Perceptions of Others' Emotions

Open Access
Doorey, Alicia Ann
Area of Honors:
Bachelor of Arts
Document Type:
Thesis Supervisors:
  • Stephanie A Shields, Thesis Supervisor
  • William Ray, Honors Advisor
  • William Ray, Faculty Reader
  • emotional expression
  • perception
  • passionate restraint
  • competence
  • emotional authenticity
  • emotional self-control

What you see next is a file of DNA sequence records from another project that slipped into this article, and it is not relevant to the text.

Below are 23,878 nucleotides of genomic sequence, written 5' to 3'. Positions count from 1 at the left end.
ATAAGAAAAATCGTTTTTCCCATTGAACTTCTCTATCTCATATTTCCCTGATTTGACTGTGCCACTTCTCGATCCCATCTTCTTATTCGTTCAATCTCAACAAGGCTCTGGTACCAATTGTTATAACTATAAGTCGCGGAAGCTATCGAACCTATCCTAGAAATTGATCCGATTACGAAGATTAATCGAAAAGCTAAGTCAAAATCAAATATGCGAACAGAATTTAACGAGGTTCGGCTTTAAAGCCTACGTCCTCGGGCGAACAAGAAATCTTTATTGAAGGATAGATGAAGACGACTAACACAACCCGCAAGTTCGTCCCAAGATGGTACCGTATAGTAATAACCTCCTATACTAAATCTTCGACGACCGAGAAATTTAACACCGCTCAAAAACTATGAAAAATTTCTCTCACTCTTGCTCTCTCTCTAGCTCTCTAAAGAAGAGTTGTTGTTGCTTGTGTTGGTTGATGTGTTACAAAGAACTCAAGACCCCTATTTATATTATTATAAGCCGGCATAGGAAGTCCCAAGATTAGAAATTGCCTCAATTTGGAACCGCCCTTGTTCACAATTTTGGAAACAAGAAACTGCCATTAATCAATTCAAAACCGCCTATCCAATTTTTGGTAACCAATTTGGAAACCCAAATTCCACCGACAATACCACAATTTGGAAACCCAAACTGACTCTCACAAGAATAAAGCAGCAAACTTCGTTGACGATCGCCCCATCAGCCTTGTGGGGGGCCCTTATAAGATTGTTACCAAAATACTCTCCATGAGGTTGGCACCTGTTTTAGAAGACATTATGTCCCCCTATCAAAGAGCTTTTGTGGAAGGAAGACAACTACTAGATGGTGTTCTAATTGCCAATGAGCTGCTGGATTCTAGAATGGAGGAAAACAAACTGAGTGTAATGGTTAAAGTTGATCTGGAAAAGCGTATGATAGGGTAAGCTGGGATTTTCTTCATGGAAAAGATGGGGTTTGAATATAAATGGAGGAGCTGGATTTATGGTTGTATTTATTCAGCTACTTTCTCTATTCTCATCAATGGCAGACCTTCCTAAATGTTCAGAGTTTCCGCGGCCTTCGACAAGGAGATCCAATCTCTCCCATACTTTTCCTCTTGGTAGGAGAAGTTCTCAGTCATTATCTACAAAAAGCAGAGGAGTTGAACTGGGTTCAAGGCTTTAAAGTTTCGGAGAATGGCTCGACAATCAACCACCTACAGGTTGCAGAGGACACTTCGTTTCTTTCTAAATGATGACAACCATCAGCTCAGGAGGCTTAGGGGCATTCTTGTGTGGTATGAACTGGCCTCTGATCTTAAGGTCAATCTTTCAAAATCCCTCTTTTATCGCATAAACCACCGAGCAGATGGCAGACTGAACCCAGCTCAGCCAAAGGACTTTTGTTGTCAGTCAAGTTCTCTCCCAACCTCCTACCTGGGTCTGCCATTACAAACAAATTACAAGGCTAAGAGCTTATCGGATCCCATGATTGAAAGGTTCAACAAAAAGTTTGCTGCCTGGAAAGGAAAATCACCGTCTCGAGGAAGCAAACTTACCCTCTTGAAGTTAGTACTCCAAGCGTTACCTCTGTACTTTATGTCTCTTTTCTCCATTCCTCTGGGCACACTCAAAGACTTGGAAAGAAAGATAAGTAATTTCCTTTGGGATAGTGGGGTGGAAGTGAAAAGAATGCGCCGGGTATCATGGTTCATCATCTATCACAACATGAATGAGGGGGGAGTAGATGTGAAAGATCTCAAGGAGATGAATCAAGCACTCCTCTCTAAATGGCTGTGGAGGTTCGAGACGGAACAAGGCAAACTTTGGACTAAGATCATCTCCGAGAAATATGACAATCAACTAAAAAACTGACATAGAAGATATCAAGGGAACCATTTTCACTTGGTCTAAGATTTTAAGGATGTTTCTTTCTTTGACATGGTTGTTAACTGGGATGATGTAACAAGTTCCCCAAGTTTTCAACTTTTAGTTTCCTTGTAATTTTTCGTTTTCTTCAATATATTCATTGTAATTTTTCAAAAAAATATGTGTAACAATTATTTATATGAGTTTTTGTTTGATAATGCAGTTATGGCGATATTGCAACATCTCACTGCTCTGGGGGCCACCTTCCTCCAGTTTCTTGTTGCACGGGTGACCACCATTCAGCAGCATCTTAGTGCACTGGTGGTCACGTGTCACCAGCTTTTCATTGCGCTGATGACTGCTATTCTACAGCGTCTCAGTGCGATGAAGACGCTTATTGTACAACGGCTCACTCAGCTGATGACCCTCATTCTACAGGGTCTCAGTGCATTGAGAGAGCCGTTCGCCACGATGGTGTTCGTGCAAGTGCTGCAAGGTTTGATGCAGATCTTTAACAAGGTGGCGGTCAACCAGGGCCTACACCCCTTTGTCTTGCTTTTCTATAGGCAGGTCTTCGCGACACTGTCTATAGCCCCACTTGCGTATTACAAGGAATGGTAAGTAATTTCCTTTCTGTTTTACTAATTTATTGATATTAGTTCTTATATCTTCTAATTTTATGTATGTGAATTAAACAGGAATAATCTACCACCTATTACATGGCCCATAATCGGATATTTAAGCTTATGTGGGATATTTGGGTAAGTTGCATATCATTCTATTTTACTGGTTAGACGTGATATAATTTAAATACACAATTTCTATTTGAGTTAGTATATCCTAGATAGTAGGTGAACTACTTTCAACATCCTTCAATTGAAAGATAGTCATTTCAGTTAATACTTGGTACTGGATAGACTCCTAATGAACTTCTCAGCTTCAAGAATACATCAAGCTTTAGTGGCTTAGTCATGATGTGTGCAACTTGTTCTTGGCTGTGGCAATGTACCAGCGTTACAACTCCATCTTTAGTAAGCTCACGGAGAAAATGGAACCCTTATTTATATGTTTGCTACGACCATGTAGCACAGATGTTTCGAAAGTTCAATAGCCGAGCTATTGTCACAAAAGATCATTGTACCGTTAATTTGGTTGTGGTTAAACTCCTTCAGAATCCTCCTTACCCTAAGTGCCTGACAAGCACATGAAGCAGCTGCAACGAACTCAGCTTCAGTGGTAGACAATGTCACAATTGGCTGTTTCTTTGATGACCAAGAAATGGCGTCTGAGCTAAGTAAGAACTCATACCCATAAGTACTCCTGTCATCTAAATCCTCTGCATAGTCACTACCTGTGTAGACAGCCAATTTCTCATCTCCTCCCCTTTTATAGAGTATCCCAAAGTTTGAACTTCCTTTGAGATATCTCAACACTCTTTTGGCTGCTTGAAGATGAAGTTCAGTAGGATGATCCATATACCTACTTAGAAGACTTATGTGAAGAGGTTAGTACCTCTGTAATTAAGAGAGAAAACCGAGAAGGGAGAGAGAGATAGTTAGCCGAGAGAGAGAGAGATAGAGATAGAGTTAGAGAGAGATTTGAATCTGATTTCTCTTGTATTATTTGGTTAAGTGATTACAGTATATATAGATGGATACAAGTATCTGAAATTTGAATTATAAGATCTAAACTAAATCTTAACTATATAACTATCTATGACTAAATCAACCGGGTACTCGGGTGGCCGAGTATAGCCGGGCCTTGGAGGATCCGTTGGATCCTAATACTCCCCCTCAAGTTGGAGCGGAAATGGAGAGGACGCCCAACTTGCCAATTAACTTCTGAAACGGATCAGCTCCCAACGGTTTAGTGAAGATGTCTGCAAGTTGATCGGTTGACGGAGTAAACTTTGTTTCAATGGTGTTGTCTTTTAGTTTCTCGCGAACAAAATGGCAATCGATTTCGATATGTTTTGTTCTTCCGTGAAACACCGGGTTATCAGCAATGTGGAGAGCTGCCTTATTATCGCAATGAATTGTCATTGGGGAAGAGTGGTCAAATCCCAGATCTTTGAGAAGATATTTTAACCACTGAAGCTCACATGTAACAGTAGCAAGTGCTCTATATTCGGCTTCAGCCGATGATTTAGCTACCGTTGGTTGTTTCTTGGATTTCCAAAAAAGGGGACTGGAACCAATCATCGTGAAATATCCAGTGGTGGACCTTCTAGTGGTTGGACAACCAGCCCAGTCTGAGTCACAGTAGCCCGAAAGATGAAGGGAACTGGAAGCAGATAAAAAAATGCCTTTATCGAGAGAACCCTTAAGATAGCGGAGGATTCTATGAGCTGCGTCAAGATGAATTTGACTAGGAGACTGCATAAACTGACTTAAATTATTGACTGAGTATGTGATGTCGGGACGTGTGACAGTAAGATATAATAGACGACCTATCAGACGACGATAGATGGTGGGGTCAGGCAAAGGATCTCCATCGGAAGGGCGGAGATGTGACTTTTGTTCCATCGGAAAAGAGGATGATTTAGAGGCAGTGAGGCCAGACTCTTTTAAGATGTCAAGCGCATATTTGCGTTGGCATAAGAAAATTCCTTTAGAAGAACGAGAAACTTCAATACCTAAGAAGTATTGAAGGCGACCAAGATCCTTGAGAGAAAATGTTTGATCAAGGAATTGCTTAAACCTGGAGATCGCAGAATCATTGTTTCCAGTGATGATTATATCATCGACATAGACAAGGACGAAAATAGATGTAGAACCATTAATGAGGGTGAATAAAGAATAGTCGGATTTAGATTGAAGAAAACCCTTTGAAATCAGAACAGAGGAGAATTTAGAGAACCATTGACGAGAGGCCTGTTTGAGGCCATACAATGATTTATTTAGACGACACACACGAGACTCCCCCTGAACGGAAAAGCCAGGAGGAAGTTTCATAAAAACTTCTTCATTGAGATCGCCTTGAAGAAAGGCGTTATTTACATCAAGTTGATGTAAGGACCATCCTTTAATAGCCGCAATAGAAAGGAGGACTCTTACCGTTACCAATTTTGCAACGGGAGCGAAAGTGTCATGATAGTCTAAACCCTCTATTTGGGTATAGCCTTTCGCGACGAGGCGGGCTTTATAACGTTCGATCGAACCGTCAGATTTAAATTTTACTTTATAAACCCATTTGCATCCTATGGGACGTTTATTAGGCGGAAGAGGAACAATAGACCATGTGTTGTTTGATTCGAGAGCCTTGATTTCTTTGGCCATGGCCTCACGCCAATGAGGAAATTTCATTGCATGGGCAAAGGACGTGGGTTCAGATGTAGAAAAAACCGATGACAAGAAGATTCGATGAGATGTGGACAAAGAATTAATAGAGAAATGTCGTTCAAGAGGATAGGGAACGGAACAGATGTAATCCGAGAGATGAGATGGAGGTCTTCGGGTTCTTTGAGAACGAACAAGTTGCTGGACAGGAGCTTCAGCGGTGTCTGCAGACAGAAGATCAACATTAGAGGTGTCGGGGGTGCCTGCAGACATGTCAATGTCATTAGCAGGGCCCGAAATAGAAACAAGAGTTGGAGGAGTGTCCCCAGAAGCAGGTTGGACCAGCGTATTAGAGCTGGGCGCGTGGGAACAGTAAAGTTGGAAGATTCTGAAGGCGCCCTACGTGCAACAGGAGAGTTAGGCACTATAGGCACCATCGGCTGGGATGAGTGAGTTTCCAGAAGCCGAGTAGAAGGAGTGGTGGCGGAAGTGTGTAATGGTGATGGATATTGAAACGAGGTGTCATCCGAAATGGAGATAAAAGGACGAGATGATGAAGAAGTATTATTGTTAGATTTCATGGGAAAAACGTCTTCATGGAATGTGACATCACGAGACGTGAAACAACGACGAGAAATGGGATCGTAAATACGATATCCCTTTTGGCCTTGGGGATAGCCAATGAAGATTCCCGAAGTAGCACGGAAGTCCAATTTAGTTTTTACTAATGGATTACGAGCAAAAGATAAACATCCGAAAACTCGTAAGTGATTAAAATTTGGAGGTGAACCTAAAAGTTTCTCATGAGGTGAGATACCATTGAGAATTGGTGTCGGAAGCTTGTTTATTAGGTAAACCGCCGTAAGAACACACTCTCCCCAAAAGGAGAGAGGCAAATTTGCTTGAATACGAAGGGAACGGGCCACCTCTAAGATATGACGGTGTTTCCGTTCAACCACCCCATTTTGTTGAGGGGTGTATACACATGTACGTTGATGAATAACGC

How do perceptions of anger expressions differ for men and women? To investigate this question, I designed a 3 (emotional expression: open, PR, closed) x 2 (gender of protagonist) vignette study. Participants were 190 (95 men, 95 women) undergraduate students at the Pennsylvania State University. Participants were randomly assigned to a vignette condition, after which a brief questionnaire was completed. I predict perceptions of competence to be highest for female protagonists and for those displaying passionate restraint (PR) emotional expression as opposed to an open or closed display. Results did not support the research hypothesis. Instead, anger was found to confer competence equally for both women and men. No significant differences were found in perceptions of competence for different emotional expression types. Further research is necessary to investigate the relationship between gender, status and emotion expression type in relation to an observers’ perceptions.